Such sacrilege demonstrates that, in addition to being evil, torture and the defenses of it also darken the intellect. For what goes completely unexamined in this primitive celebration of the salvific power of violence is the question of whether torture even achieves its alleged goal. Palin accuses her critics of being “wusses” who want the terrorists to win and our troops to die. But she never undertakes the elementary act of finding out what our troops think.
When you do, you discover that actual Army interrogators loathe the zeal for torture by Know Nothing civilians and politicians who get all their information from TV. That’s because it yields lousy intel that sends law enforcement on wild goose chases because the victims say anything to make the torture stop. It reduces, not enhances, national security. It also renders real criminals immune from conviction because evidence obtained under torture is inadmissible. It is what Communists, not Americans, do. And it places our troops in grave danger because it is they who will be subject to rape and torture themselves if captured, and it is they will be left to hang for carrying out the orders of politicians like Palin who command them to torture. There’s a reason the Army Field Manual forbids it.
And last but certainly not least, it places Christians who cheer for this filth and use sacrilege to do it in danger of losing their souls, for they, of all people, ought to know better. That’s why Pope Benedict XVI said, “The prohibition against torture cannot be contravened under any circumstances.” Period. That’s it. That’s all. Torture is not a courageous virtue. It is not even a “necessary evil.” It is an unnecessary evil that fulfils the Screwtapean dream of losing your soul and getting nothing in return.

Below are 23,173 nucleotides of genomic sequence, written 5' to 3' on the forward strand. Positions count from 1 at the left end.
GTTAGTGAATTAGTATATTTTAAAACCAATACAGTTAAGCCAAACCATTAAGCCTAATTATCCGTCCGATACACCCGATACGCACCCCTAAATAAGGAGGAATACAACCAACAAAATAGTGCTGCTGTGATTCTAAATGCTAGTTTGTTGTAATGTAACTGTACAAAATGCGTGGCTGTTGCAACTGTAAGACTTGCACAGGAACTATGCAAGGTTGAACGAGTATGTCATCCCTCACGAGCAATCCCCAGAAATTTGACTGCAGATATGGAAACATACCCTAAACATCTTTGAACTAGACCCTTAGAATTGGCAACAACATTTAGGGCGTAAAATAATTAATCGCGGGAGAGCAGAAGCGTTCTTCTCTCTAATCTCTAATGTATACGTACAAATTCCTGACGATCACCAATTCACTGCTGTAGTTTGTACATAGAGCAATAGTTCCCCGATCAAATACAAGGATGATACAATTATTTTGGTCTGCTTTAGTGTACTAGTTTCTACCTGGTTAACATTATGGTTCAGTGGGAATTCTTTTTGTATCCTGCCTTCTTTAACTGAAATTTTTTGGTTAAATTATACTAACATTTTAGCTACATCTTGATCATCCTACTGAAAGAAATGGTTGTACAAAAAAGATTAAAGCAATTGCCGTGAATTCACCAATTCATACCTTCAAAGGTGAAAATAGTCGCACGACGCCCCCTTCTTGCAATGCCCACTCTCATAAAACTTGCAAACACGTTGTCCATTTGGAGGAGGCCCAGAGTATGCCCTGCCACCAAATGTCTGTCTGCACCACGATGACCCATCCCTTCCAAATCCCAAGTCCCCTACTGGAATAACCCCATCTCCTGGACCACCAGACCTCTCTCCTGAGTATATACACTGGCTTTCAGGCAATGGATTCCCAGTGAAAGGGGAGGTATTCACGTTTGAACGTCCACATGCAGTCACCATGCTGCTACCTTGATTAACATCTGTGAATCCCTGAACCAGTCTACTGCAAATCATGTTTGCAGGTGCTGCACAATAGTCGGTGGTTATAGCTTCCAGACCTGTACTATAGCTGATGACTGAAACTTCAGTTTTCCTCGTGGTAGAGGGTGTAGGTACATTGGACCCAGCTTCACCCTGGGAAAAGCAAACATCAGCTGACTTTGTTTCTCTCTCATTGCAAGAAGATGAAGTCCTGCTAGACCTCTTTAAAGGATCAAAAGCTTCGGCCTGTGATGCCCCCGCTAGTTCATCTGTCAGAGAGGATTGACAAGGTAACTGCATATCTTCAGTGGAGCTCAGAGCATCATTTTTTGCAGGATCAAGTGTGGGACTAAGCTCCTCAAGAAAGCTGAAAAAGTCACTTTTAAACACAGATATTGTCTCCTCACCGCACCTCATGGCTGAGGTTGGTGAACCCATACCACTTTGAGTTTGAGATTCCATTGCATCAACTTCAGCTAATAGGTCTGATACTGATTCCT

The simple reality is this: our generation, with its characteristic narcissism, imagines that evil entered the world on 9/11 and that the Just War teaching of the Church has somehow become null and void because we allegedly face An Enemy Like No Other. News flash: somehow our parents and grandparents managed to defeat the monstrous Axis Powers while not embracing torture as policy to do it, nor committing sacrilege to justify it. Christians are called to lead and transform the culture, not be led and transformed by it. We must do better than be known as the single largest demographic in American culture in favor of war crimes. And conservatives must never lose sight of exactly what it is they are trying to conserve, or we will all become what we say we hate.
Mark Shea is a popular blogger at the Patheos Catholic Channel and the author of several books, including By What Authority? and Salt and Light: The Commandments, the Beatitudes, and a Joyful Life.